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Gamla Stan

by danize.com@gmail.com

Gamla Stan is the Old Town of Stockholm, Sweden. It is one of the largest and best preserved medieval city centers in Europe, and a popular tourist attraction. Gamla Stan was founded in 1252 on the island of Stadsholmen, but it also includes the islands of Riddarholmen and Helgeandsholmen. It is also known as «the town between the bridges».

Gamla Stan has many historical and cultural buildings, such as the Royal Palace, the Parliament, the Stockholm Cathedral, the Nobel Museum, and the Riddarholm Church. The architecture of Gamla Stan is influenced by the north German style of the 13th century. The streets are paved with cobblestones and lined with colorful houses and shops.

If you want to visit Gamla Stan, you can buy a ticket online or at the tourist information center. The ticket gives you access to several museums and attractions in the area. The ticket is valid for 24 hours and costs 250 SEK for adults and 125 SEK for children. You can also join guided tours that depart from different locations in Gamla Stan.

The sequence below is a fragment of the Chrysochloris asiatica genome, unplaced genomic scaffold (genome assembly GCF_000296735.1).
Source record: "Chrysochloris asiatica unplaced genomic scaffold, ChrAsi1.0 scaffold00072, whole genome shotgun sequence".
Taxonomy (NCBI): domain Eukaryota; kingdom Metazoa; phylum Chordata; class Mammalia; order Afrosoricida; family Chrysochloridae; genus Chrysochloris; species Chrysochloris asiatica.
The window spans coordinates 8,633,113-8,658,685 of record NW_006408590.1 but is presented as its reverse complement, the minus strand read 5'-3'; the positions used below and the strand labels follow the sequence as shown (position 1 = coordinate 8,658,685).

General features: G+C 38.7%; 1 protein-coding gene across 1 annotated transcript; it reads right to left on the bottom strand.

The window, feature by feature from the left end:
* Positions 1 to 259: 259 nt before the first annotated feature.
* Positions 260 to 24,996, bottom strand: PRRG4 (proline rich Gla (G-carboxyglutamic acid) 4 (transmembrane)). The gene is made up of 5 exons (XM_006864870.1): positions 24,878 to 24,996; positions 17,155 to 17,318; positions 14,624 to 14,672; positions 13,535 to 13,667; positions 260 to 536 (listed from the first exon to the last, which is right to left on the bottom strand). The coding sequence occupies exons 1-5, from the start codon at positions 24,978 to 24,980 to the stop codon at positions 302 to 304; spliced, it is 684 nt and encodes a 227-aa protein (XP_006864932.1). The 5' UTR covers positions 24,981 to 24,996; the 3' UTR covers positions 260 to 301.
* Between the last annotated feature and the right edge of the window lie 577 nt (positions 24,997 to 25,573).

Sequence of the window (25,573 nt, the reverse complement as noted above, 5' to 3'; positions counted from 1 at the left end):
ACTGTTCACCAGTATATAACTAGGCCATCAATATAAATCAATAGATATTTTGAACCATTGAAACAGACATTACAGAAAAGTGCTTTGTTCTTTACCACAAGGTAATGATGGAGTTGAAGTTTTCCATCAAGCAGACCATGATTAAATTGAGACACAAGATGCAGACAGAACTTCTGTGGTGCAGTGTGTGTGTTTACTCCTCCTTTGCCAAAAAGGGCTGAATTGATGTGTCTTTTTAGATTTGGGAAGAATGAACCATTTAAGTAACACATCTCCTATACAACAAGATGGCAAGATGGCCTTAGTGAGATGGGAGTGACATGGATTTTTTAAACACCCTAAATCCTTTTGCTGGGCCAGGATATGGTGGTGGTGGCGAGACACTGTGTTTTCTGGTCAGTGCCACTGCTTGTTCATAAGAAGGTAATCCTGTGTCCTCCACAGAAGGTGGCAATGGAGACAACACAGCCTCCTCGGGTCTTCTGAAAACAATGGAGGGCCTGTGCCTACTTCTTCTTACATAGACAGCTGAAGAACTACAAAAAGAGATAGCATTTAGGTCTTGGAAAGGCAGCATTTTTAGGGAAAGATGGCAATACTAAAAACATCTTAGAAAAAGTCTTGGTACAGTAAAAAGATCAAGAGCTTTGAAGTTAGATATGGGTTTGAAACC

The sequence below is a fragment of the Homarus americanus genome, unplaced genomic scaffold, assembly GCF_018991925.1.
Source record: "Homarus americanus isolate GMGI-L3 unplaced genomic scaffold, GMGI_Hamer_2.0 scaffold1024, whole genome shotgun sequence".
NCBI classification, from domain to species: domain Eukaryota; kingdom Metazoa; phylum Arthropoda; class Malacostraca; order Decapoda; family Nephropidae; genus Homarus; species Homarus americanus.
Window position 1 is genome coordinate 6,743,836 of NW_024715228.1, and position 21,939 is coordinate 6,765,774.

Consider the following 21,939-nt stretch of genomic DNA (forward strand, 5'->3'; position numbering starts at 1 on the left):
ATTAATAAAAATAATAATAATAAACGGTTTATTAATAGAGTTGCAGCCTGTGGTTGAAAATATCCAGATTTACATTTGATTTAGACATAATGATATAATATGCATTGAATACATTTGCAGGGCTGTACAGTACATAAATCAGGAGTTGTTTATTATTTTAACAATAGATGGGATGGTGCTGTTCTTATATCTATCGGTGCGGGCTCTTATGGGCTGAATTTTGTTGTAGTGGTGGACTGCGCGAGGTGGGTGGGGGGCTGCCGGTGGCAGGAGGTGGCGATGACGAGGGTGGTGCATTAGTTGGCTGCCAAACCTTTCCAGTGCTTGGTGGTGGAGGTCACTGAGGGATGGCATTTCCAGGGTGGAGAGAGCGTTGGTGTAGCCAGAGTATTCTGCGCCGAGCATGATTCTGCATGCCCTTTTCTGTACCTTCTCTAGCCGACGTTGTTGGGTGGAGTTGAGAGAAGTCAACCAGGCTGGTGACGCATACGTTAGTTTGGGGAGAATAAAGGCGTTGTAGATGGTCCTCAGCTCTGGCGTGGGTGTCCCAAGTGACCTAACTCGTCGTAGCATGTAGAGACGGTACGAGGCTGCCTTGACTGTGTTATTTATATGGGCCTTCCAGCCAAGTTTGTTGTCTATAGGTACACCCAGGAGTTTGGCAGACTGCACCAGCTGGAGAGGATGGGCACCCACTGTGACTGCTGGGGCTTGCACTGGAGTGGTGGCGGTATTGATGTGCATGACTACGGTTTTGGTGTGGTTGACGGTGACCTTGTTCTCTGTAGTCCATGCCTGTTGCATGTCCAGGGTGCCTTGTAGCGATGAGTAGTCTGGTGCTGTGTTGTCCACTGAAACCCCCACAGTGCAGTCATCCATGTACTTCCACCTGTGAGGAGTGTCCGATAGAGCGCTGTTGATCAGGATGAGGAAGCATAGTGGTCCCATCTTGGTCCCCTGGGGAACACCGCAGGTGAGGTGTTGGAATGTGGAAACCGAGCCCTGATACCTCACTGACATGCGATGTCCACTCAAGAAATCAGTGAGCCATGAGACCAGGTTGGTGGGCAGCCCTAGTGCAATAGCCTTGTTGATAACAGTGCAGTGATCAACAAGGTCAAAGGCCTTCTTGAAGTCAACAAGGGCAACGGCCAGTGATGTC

To get to Gamla Stan, you can take the subway, bus, tram, or ferry. The nearest subway station is Gamla Stan on the red and green lines. There are also several bus stops around the area. You can also walk or bike across the bridges that connect Gamla Stan with other parts of Stockholm.

Some tips for visiting Gamla Stan are:

  • Wear comfortable shoes, as the streets are uneven and sometimes steep.
  • Avoid peak hours, as Gamla Stan can get very crowded with tourists and locals.
  • Explore the hidden alleys and courtyards, where you can find some of the oldest buildings and monuments.
  • Visit Stortorget, the main square, where you can see the old Stock Exchange building and the site of the Stockholm Bloodbath.
  • Enjoy the views of the waterfront and other islands from various points in Gamla Stan.

Some prohibitions for visiting Gamla Stan are: do not litter or graffiti on the walls; do not disturb the residents or businesses; do not ride bikes or scooters on the pedestrian areas; and do not take photos inside churches or museums without permission.

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